International Competition, Czech & Slovak Competition, Short Film Competition. And the Palacký University Student Competition. All of these categories have already been announced at the 57th Academia Film Olomouc. According to our juries and viewers, which films rule the current popularisation of science?
The International Competition jury highlighted three films that were in this year’s strong selection. Two thematically very different documentaries shared special mention – My Garden of a Thousand Bees follows the huge success of Honeyland in the field of popularising beekeeping, but also thematically captures the pandemic situation and the need to find new passions in a suspended era. Pleistocene Park, on the other hand, takes viewers on a fascinating trip to Siberia, where an aging scientist, Sergei Zimov, and his family try to prevent the permafrost from thawing. But the Award for the Best International Science Documentary Film in the International Competition goes to the documentary Fathom. Director Drew Xanthopoulos follows two female scientists as they research whale communication. The film is equally concerned with the research and communication of scientific facts and the lives of the scientists themselves, who have chosen to devote their professional careers to this topic.
The Czech & Slovak Competition has two award-winning films. Special mention goes to the short film Czechia Deforested. This visually captivating student film opens up the issue of Czech forests, which may be irreversibly damaged by bark beetle. How can we try to restore them? The winner of the Award for the Best Czech & Slovak Science Documentary Film is none other than Ivo Bystřičan and his episode from the Industria series, subtitled Manufacturing War. The film playfully depicts the situation of Tomáš Baťa’s factories in the pre-war era through archive work and animation. Far from being a dull analysis of the workings of one company, it is a comprehensive historical excursion presenting the shape of society at the time.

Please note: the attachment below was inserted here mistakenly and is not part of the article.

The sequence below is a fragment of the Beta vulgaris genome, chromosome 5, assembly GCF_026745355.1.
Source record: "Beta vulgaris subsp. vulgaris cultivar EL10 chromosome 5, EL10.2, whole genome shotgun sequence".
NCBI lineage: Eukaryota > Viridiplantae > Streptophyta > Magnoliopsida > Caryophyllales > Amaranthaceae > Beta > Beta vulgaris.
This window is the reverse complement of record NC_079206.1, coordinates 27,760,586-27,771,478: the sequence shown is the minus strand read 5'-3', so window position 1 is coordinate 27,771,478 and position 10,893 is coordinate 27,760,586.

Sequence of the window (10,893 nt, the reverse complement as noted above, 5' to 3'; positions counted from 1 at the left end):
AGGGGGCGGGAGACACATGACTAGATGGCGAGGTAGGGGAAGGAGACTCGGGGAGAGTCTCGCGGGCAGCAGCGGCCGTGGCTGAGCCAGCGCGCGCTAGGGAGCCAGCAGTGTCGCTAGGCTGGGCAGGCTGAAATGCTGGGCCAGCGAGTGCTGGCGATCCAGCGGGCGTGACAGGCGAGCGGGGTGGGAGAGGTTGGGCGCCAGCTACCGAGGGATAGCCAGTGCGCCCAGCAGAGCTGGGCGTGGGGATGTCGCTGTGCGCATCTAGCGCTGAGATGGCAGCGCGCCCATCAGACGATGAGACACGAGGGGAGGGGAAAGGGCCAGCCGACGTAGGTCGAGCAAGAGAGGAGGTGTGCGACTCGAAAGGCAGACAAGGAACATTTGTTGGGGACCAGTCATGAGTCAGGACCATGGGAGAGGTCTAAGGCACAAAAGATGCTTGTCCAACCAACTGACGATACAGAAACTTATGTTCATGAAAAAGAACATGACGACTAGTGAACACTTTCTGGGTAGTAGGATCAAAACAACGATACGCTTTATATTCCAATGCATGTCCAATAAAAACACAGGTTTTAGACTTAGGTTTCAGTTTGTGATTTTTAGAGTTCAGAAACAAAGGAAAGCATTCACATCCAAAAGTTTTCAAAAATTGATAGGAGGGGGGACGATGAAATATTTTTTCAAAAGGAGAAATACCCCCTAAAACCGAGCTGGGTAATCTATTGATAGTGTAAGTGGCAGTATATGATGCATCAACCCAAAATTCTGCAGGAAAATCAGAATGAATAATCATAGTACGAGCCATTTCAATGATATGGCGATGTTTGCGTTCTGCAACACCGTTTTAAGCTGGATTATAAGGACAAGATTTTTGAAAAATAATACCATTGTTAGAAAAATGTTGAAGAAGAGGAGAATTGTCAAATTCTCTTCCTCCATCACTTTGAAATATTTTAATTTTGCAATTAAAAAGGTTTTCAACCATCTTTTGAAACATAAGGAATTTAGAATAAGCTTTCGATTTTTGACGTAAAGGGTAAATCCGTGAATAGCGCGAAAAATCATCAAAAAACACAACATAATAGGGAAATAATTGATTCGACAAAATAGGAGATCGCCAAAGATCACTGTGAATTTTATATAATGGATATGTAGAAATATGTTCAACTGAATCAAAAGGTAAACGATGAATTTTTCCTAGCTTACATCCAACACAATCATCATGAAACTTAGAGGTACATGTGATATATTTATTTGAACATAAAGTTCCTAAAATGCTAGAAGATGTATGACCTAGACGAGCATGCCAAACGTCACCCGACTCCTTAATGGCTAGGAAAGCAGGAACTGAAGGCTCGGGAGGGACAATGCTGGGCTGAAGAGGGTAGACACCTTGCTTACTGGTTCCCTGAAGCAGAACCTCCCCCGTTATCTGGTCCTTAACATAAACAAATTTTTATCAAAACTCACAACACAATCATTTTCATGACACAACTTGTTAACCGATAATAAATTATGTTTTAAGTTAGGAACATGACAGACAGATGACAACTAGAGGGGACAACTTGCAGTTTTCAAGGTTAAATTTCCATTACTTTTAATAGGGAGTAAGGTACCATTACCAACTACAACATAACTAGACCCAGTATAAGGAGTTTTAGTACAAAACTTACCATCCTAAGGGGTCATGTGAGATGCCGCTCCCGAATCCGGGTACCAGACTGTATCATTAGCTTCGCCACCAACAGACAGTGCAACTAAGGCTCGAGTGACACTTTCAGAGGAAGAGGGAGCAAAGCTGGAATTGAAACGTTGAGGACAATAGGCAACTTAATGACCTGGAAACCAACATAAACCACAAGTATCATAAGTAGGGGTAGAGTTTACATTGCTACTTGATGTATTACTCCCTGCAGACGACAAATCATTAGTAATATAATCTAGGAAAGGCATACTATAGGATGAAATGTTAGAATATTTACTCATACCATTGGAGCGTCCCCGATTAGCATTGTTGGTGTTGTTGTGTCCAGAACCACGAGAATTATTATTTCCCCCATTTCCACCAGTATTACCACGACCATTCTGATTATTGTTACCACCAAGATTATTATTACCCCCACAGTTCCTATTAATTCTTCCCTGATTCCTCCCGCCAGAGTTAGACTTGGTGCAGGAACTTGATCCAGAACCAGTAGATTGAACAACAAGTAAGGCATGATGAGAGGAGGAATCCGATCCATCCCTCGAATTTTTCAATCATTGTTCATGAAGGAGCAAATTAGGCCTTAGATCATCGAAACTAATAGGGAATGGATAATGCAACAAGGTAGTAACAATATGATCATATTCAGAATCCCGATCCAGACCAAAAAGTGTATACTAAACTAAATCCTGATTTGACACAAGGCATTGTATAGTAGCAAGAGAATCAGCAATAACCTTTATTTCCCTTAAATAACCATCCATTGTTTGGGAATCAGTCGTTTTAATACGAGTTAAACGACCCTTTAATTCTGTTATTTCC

And as for Short Film Competition? Peter Galison and his charming miniature Shattering Stars received special mention. He re-opens the question of black hole research, this time in animated form and through the story of the Indian scientist Subrahmanyan Chandrasekhar, who first discovered and described black holes. The winner of The Best Science Documentary Short Film Award was The Problem of the Hydra. This intense experimental short takes viewers out of their comfort zone through the articulation of existential questions that keep people awake. Being at the centre of the action? The microscopic animal, the common marmoset!
And not to be outdone, The Palacký University Student Jury Award goes to the documentary Carbon – An Unauthorised Biography. Nowadays primarily perceived in negative connotations, the gas is the protagonist and de facto presents his life story to the audience, through which we can understand his ambivalent position – as easily as he gave us life, he can take it away again.
These films take home the laurels from the 57th AFO. Did you manage to watch them all?